Nissan 25, 5777
April 21, 2017
The News on the Israel Street Today
Palestinian terror never stops . . .
Another day, another 40 Palestinian attacks on Israeli men, women, and children. Another 40 attacks unreported in the mainstream Israeli media and unreported in the international media.
On Thursday, Israelis were attacked in cars and on buses with “rocks” and Molotovs in such places as Turmusayya, Auja, the Tapuach Junction, Migdalot, Karnei Shomron, Beit Anun, Azariya, Route 465 near Umm Safa, Psagot, Road 60 north of Ofra, Psagot Gila, and Tekoa.
Soldiers, border guards, and police were assaulted with “rocks” and Molotovs at Gush Etzion, Issawiya (policeman was wounded), Hevron, Za’tara, Rachel’s Tomb, Deir Abu Mashal, Ofer, and Abu Dis.
Israelstreet reportage of terror events is based on reports on the ground found at rotter.net and hakolheyudi.co.il.
The Problem With Netanyahu
Let’s play an imaginary game today with PM Netanyahu.
Let’s ask him: please rank the following problems involving Israel in order of their importance with 1 being the most important and 10 being the least important: the situation in Syria, the situation on the Gaza border, terror in Judea and Samaria, the Temple Mount in Jerusalem, Iran, terror in the Sinai, BDS outside of Israel, and “other problems.”
Your humble servant believes Netanyahu’s list would look like this:
10. the situation in Syria, terror in the Sinai, the situation on the Gaza border, BDS outside of Israel
(11.) terror in Judea and Samaria, the Temple Mount in Jerusalem, and “other problems”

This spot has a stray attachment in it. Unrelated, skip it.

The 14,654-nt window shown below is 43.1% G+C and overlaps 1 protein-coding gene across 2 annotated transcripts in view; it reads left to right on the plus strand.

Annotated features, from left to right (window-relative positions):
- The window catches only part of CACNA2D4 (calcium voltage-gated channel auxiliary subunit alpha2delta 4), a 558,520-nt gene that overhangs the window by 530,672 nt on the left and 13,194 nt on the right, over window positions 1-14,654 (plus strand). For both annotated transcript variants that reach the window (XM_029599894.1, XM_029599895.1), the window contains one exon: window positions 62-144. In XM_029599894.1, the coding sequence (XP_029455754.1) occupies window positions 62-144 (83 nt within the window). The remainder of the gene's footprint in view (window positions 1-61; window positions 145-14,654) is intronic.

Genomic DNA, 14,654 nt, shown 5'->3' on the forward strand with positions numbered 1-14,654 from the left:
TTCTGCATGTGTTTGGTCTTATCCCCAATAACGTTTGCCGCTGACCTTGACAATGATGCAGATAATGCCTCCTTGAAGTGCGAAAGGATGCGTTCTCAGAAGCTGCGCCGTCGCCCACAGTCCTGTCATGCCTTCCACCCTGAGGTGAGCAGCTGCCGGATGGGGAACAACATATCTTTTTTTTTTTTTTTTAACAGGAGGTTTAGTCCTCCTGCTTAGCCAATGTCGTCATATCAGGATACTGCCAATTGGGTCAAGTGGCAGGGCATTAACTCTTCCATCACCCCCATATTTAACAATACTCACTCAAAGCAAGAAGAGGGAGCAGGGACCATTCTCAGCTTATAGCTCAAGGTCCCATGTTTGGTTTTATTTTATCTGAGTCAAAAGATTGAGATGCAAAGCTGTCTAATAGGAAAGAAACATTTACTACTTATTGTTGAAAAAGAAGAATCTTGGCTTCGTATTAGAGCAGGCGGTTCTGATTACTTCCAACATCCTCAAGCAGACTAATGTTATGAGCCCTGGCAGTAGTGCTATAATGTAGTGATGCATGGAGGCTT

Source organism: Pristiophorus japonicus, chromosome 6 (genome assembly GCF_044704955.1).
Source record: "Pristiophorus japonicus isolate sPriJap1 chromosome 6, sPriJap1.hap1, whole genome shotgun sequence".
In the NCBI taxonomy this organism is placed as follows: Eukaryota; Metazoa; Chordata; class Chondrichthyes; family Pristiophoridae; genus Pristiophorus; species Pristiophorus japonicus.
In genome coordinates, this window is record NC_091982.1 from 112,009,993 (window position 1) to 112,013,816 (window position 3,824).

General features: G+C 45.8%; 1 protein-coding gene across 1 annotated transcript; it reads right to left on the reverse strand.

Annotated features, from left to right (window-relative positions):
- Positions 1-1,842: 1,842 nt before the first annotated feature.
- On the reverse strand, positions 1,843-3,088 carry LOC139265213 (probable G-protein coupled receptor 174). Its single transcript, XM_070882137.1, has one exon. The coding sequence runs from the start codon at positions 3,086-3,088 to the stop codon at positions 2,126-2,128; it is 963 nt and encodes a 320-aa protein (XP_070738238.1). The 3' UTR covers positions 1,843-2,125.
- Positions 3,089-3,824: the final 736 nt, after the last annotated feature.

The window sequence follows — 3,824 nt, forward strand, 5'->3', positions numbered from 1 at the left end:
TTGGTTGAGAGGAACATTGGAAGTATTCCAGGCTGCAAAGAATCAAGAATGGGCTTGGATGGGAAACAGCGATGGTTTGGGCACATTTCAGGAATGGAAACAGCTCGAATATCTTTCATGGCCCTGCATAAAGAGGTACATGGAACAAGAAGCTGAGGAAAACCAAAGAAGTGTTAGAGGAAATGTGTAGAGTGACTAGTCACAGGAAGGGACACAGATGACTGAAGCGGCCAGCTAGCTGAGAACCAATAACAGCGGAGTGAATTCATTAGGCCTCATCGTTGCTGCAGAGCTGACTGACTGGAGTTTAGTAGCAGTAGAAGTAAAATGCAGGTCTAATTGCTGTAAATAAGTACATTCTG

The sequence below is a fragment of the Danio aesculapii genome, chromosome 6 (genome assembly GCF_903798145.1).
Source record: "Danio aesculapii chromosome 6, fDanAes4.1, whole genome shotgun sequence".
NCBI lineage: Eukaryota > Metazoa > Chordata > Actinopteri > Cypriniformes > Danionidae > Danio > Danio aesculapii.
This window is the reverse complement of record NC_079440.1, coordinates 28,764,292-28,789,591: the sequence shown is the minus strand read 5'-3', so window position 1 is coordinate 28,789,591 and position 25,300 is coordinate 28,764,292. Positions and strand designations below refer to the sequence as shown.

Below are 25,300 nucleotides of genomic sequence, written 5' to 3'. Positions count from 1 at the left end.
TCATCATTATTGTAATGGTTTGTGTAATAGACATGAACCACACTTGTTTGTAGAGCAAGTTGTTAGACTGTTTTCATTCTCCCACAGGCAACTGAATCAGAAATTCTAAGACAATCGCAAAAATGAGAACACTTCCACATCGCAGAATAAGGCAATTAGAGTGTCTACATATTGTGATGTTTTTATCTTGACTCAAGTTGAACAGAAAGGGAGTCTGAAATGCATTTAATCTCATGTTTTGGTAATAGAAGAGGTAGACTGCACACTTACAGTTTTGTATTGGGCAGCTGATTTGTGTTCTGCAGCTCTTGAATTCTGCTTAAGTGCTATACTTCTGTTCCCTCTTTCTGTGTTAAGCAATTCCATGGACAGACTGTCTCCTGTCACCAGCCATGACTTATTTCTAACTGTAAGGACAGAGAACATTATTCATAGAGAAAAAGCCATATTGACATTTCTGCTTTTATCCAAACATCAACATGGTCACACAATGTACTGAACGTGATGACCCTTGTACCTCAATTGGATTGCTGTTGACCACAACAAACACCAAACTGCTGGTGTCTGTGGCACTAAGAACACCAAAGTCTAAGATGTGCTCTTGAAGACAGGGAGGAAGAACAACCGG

The problem with Netanyahu is that he is wholly consumed with Iran.
For example, Judea and Samaria–whether we are talking about terror, construction, or annexation–is merely a distraction, important only inasmuch as it affects his hold on power.
And the Temple Mount? Netanyahu could care less; all he is concerned about is maintaining the status quo.
Moving the American Embassy to Jerusalem? It doesn’t even make the above list.
All of which brings your humble servant to a headline this morning on the Israeli news site Arutz Sheva.
“Trump White House has brought a welcome change to US policy”
The title is in reference to remarks that Netanyahu made yesterday before a meeting with visiting US Secretary of Defense James Mattis:
“We sense a great change in the direction of American policy. We know that the very clear and forthright words, Mr. Secretary, that you had to say about Iran, this follows very strong and forthright words on the part of President Trump . . .”
Iran. Iran. Iran.
To which your humble servant says “all fine and good . . . but”. After the last eight years in which the Obama Administration tried to turn Iran into a regional superpower, any change on Iran is for the better.
And yet, even that praise should be tempered because what have we heard out of Washington in the last few days? The astonishing claim that is Iran is living up to its end of the nuclear weapons appeasement agreement.
Astonishing because this flies in the face of other reports in the last week that the work being done in the Iranian nuclear program cannot possibly have a civilian use.
And as far as a change in U.S. policy on the ground in Israel is concerned, what are we to say?
1. The repeatedly promised move of the Embassy from Tel Aviv to Jerusalem has been “walked back.” No move is taking place any time soon, if ever.
2. Trump has surrounded himself with people who have spent the last few years criticizing Israel and demanding concessions from us: Mattis, McMaster, Lempert, etc.
3. The Trump Administration, as evidenced by a meeting yesterday between Israeli, PLO, and American officials, is now pushing for Palestinian economic development in Area C of Judea and Samaria.
4. The Trump Administration has been playing a game with both Palestinians and Israelis: harshly criticizing the Palestinians (and the U.N.) within the U.N., yet cozying up to the PLO on the ground here and elsewhere. Witness the upcoming trip of Mahmoud Abbas to the White House.
“Trump White House has brought a welcome change to US policy”? Yes, on Iran, but on Israel . . . the issue remains very much in doubt.